Frank Paul, a glaciologist at the University of Zurich in Switzerland, has created animations from satellite images of the Karakoram mountain range in Asia to show how its glaciers flow and change. The images of four different regions compress 25 years of glacier changes into just one second, revealing the complex glacier behaviour in the Karakoram. The animations are published today (26 November) in The Cryosphere, an open access journal of the European Geosciences Union (EGU).
The new animations reveal glacier flow and changes over a much longer time period and at a much larger scale than ever before, using the Karakoram as an example. While time-lapse movies made using daily photographs taken with cameras stationed at glacier fronts are available for some glaciers, they only show changes over a few days to a few years and for a small part of a glacier. The animations now created with satellite images provide a whole new look at glacier dynamics.
The animations use images acquired from 1990 to 2015 by three different Landsat satellites, operated by the US Geological Survey (USGS) and NASA. Twenty five years of relatively slow glacier change are compressed into one second, meaning glacier movement is sped up some 800 million times. “The most interesting insight is to really see how the glaciers flow and how the individual parts of the glaciers, such as the tributary streams, interact,” says Paul.
Paul produced the image sequences for four regions – Baltoro, Panmah, Skamri-Sarpo Laggo, and Shaksgam – in the central Karakoram. This mountain range is home to some of the highest peaks in the world, including the famous K2, and glaciers of varying sizes cover much of the steep and high terrain. They show complex behaviour: most of them are not retreating, unlike in other regions in the world, but are advancing or surging (with speeds up to 100 times faster than normal at times) and flowing into each other.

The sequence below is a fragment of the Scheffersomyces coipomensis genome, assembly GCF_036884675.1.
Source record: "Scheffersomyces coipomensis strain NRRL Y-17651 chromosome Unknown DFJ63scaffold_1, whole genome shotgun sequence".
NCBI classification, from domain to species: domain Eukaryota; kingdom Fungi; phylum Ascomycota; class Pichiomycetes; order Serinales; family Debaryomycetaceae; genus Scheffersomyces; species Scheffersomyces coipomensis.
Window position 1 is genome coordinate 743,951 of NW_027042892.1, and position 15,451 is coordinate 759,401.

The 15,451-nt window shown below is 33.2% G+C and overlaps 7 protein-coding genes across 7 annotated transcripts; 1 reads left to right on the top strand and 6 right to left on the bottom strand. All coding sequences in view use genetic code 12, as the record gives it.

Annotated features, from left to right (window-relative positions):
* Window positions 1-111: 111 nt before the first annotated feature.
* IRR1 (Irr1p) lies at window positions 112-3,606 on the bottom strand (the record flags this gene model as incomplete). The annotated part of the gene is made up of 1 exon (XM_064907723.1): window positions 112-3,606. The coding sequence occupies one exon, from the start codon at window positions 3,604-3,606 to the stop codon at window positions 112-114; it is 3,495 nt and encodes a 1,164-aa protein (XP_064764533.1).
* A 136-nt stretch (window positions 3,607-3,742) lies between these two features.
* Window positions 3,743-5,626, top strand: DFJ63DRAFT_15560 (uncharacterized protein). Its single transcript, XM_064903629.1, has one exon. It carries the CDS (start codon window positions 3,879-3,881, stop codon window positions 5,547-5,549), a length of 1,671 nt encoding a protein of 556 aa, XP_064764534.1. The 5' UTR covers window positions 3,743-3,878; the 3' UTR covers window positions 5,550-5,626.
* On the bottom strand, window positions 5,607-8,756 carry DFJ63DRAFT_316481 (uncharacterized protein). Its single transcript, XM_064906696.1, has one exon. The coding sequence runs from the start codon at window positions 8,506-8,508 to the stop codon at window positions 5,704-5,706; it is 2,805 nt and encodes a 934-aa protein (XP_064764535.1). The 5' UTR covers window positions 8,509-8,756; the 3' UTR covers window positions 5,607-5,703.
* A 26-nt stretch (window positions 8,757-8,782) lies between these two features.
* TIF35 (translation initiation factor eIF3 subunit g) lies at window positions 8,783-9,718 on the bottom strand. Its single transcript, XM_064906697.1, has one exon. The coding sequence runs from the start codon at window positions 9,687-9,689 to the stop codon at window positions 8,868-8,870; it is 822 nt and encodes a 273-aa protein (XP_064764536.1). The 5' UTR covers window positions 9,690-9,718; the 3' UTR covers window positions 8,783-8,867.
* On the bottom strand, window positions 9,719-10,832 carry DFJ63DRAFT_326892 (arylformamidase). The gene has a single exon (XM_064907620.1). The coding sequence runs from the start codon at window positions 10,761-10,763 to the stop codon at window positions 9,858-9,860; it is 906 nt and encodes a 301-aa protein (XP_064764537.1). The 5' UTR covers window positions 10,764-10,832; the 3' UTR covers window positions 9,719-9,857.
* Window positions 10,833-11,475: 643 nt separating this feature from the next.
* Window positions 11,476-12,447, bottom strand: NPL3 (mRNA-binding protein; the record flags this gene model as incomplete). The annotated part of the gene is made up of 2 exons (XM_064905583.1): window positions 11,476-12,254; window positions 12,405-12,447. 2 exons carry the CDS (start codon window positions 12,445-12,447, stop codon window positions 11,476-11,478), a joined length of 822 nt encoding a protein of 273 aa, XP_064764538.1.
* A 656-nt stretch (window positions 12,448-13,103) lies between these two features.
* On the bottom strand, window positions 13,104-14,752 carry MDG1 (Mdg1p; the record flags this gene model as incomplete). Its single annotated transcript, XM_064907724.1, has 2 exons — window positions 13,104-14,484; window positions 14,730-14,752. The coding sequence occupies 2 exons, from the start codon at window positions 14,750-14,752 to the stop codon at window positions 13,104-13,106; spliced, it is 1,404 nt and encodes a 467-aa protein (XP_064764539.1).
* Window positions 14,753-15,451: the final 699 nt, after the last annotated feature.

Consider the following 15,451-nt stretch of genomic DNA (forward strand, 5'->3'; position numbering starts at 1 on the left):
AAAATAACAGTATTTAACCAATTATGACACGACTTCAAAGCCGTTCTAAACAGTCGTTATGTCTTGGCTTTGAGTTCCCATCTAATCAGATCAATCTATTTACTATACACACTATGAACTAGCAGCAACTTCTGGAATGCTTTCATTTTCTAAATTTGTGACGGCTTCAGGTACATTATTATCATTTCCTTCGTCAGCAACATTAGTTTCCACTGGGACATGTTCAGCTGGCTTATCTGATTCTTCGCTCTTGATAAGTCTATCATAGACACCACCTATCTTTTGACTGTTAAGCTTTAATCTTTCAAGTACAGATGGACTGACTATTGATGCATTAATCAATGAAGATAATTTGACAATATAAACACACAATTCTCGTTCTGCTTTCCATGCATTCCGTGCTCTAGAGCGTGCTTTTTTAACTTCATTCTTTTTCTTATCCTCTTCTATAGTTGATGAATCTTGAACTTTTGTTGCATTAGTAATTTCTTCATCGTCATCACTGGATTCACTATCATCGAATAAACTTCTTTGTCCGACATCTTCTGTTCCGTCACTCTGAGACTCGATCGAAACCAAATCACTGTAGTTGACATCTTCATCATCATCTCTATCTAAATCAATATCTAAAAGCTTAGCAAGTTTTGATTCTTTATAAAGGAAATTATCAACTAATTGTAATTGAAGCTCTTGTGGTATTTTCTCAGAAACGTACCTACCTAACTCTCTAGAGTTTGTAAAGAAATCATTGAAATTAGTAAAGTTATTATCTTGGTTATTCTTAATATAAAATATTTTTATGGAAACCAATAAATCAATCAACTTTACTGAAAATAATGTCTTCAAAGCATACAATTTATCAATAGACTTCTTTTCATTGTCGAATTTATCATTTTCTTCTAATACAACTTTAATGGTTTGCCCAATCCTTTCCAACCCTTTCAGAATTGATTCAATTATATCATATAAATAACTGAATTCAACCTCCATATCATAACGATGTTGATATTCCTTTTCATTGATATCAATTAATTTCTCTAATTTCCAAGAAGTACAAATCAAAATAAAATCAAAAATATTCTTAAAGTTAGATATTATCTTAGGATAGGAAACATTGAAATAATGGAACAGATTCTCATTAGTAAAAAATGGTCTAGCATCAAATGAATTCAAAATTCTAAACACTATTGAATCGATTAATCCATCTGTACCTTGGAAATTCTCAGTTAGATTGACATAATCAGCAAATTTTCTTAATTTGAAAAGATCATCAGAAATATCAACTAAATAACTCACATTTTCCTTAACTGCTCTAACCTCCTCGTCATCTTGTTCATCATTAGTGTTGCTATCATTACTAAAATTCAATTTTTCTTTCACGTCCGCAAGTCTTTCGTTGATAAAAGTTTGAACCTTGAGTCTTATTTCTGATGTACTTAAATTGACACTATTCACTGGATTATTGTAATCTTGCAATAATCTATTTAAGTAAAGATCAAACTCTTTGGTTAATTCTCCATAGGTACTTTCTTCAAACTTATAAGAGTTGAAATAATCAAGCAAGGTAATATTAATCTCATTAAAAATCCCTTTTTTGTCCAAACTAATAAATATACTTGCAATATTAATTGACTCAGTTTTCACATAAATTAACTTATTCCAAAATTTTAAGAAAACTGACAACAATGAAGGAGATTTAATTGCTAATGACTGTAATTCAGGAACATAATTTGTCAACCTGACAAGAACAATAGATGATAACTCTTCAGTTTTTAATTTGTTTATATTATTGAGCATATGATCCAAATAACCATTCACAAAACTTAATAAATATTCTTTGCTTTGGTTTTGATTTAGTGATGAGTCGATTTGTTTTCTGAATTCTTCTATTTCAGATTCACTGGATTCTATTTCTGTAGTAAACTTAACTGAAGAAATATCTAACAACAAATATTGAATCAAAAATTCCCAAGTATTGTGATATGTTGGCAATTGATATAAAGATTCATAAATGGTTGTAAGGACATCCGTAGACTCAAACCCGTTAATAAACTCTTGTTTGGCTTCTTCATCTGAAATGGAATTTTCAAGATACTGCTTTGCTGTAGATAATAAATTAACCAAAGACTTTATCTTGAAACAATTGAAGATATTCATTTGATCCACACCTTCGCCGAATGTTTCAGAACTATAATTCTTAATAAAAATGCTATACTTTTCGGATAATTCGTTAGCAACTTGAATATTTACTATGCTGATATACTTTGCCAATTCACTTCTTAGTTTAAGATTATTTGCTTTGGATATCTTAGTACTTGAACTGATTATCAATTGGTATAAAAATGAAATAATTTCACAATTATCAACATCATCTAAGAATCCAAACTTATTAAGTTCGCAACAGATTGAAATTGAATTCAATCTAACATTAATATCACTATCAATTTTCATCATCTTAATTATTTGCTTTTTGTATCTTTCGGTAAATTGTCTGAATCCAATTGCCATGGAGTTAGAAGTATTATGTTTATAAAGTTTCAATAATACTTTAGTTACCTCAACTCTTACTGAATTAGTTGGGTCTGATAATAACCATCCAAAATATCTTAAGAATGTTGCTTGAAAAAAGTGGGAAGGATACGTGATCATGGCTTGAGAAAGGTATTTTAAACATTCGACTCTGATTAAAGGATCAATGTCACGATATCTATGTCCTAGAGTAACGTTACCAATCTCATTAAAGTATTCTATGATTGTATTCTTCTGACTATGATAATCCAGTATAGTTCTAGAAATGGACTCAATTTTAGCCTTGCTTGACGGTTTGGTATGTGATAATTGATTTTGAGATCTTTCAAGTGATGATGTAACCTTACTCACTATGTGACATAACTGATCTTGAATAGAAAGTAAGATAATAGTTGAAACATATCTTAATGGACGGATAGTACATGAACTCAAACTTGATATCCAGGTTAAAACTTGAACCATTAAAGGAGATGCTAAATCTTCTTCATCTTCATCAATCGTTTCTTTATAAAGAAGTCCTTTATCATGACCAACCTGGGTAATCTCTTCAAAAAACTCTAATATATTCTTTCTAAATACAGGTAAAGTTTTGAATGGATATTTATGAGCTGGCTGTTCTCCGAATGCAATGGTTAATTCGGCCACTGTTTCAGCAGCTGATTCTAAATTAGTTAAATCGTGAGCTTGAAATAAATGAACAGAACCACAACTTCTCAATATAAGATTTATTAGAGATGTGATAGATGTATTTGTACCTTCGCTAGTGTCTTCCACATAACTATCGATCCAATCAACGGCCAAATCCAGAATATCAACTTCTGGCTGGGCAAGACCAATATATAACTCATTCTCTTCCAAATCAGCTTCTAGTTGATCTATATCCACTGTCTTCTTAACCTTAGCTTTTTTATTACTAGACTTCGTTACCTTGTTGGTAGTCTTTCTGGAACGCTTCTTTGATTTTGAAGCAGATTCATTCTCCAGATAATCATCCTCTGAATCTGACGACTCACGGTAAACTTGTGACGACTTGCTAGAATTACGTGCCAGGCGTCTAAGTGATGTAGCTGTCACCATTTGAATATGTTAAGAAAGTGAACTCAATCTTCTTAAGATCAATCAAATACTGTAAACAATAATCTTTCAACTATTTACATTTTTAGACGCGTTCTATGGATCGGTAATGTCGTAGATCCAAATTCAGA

“From a scientific point of view, the key motivation for this research was to understand the highly variable behaviour of the glaciers in the Karakoram. We have known about this for over 50 years, but still have a very limited scientific understanding of what is going on there. The animations are a very practical way to get a better overview and follow the changes through time.”
The time-lapse view makes it easier for the human eye to follow glacier flow and detect changes. The Baltoro animation, for example, highlights how fast and steadily the glacier is flowing without changing the position of its front, while the Panmah image sequence shows several surging glaciers flowing into each other.
These changes would be hard to observe by other methods, such as by comparing side-by-side images of a glacier taken at different times. “The side-by-side comparison is a very tedious thing as the brain cannot freeze-frame and virtually overlay the images,” Paul explains. “This inability is classically played with in the ‘Find the ten errors’ images shown in the game corner of many magazines.”
As detailed in The Cryosphere, Paul created the animations in simple gif format using satellite images freely available for download from the USGS website. For each animated gif, he used 7 to 15 false-colour satellite images, with glaciers shown in light blue to cyan, clouds in white, water in dark blue, vegetation in green and bare terrain in pink to brown. Paul then used free software to create a looping animated gif (showing each frame for 0.1 seconds) for each of the four Karakoram regions.
“I like the idea of applying an ‘old-school’ and very simple file format, along with freely available software, to do something that is difficult to achieve with other formats or commercial software,” Paul says. The gif image format, which only supports 256 colours, is popular on the Internet, and this study shows it has potential in glaciological research as well.
Paul believes that animated satellite images could also find use as educational tools, helping the wider public understand glacier dynamics. “But most importantly, anybody can create these animations,” he states. “Everything required to do it – both images and software – is freely available, so I recommend trying this at home.”
Source: European Geosciences Union [November 26, 2015]